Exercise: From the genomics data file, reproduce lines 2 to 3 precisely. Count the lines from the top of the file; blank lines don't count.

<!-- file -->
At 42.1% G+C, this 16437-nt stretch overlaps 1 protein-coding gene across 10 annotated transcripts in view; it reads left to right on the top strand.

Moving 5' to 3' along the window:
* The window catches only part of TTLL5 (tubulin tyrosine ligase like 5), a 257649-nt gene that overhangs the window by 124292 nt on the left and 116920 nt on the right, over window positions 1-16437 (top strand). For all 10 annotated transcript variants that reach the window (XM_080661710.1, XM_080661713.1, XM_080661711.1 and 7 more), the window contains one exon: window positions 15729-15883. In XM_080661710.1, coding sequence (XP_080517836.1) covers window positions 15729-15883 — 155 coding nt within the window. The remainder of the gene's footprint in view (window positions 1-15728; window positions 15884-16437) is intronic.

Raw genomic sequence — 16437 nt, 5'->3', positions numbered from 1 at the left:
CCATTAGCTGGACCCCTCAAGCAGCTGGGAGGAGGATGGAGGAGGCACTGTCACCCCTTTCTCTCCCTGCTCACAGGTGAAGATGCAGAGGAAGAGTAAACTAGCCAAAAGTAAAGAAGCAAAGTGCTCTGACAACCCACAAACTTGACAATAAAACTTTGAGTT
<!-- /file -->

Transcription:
Moving 5' to 3' along the window:
* The window catches only part of TTLL5 (tubulin tyrosine ligase like 5), a 257649-nt gene that overhangs the window by 124292 nt on the left and 116920 nt on the right, over window positions 1-16437 (top strand). For all 10 annotated transcript variants that reach the window (XM_080661710.1, XM_080661713.1, XM_080661711.1 and 7 more), the window contains one exon: window positions 15729-15883. In XM_080661710.1, coding sequence (XP_080517836.1) covers window positions 15729-15883 — 155 coding nt within the window. The remainder of the gene's footprint in view (window positions 1-15728; window positions 15884-16437) is intronic.